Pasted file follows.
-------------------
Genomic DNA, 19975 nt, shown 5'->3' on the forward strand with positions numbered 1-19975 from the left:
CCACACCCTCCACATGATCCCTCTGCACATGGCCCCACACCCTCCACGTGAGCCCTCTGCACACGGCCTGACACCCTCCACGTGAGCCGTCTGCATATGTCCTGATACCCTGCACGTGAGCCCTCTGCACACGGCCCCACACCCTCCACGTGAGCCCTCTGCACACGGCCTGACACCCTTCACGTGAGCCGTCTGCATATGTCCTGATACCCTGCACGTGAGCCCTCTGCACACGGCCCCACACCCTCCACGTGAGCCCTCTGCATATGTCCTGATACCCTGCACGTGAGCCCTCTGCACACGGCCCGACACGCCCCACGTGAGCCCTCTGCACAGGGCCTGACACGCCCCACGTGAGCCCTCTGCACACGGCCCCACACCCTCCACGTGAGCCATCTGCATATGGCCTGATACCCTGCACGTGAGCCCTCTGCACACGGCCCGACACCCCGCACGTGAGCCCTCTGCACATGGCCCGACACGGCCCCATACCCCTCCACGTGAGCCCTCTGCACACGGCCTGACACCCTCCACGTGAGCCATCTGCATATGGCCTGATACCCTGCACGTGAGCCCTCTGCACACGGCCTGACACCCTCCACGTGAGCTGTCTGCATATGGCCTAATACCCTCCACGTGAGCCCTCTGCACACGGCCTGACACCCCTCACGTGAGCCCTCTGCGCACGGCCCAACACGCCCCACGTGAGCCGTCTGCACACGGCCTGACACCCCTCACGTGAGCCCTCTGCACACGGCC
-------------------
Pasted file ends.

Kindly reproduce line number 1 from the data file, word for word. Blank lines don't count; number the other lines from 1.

Genomic DNA, 19975 nt, shown 5'->3' on the forward strand with positions numbered 1-19975 from the left: